“That edge sounds good. It sounds adaptive. It sounds like perception is enhanced and that it can keep you safe in the face of danger,” says Alexander Shackman, a researcher at the University of Wisconsin-Madison.
But it sounds like there’s also a catch, one that Shackman and his coauthors — including Richard Davidson, UW-Madison psychology and psychiatry professor — described in the Jan. 19 Journal of Neuroscience.
“It makes us more sensitive to our external surroundings as a way of learning where or what a threat may be, but interferes with our ability to do more complex thinking,” Davidson says.
Faced with the possibility of receiving an unpleasant electric shock, the study’s subjects showed enhanced activity in brain circuits responsible for taking in visual information, but a muted signal in circuitry responsible for evaluating that information. Remove the threat of shock (and thus the stress and anxiety) and the effect is reversed: less power for vigilance, more power for strategic decision-making.
The shift in electrical activity in the brain, captured by a dense mesh of sensors placed on the scalp, may be the first biological description of a paradox in experimental psychology.
It has long been known that imminent danger can enhance the ability to detect faint stimuli in the environment, such as the crackle of a leaf signaling the approach of a predator. But it is equally clear that the stress and anxiety aroused by a threat can profoundly disrupt the ability to think clearly and perform more complex “executive” tasks.
“In the last few years, theorists have hypothesized that this paradox might reflect several systems working in conjunction: one responsible for the rapid detection of external stimuli, the other responsible for the slower, more reflective evaluation of that incoming information,” Shackman says. “Stress upsets the balance of those systems.”
In fact, as the senses go into overdrive, they are probably confounding the rest of the brain all the more.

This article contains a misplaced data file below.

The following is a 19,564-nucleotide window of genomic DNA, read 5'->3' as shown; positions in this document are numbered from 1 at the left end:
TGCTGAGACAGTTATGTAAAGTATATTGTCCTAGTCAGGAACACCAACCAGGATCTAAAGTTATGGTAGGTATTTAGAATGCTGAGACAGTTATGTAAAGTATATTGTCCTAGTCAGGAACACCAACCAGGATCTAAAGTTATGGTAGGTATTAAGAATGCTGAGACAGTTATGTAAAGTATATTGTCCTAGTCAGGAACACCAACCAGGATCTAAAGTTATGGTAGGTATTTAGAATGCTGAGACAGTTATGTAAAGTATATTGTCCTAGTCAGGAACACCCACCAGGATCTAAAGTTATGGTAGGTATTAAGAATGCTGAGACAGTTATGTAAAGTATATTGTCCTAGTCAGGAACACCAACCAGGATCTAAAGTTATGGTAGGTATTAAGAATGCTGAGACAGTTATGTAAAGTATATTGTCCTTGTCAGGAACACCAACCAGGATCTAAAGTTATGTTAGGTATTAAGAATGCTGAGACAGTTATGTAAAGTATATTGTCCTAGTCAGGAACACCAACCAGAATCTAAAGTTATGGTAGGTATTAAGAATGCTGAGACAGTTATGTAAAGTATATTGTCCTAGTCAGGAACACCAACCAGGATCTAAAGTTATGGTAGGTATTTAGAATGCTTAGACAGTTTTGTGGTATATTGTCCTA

“Your ability to do more complex tasks is disrupted just as the amount of information you’re receiving through your eyes and ears is enhanced,” Shackman says. “You’re having trouble focusing on the information coming in, but your brain is taking in more and more potentially irrelevant information. You can have a viscous feedback loop, a sort of double-whammy effect.”
The resulting confusion favors quick, reflexive actions, the “survival instincts” often mentioned by trauma survivors — Noise? RUN! — in a way that was likely adaptive in the dangerous environments in which the ancestors to modern humans evolved.
“In our evolutionary past, the dangers we faced were really survival-threatening,” Davidson says. “That’s not so much the case now. Because of the nature of our brains, we can use our neural capacity to create our own internal danger. We can worry about the future and ruminate about the past.”
Either one is likely to present a real hurdle to effective decision-making under stress.
“This is part of a growing body of evidence showing that stress does have important consequences for the brain, not just something that arouses the body — tension in your muscles or butterflies in the stomach,” says Davidson, who studies the effects of meditation as director of UW-Madison’s Center for Investigating Healthy minds.
“One of the things we would expect is that if we use an antidote like systematic meditation training to learn to control stress it would not just calm the body, but improve our ability to engage in complex analytical activity,” he says.
Jeffrey S. Maxwell of the U.S. Army Research Laboratory joined Shackman as lead author of the study, which was funded by the Department of Defense, National Institutes for Health and National Science Foundation.
Chris Barncard | Newswise Science News
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